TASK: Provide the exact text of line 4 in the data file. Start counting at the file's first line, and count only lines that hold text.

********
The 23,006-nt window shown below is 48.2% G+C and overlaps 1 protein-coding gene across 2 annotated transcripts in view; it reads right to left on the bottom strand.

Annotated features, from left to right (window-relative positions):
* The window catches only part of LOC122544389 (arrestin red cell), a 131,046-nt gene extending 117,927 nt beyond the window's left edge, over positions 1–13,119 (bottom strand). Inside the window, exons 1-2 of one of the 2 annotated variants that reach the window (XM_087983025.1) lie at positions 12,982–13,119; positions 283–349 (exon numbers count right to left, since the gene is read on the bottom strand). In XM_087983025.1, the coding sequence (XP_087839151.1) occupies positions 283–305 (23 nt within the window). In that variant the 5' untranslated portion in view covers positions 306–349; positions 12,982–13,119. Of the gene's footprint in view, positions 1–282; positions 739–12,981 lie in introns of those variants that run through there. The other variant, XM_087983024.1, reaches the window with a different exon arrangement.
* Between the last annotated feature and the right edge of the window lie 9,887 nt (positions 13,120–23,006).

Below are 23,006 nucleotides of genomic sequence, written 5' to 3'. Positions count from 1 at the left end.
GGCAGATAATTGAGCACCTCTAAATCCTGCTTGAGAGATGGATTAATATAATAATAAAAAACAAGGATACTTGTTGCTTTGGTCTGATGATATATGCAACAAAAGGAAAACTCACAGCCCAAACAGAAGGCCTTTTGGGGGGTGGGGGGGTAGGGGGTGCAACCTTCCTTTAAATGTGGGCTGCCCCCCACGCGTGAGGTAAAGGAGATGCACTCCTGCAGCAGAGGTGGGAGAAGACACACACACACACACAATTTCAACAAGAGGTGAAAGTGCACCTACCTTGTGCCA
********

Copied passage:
* Between the last annotated feature and the right edge of the window lie 9,887 nt (positions 13,120–23,006).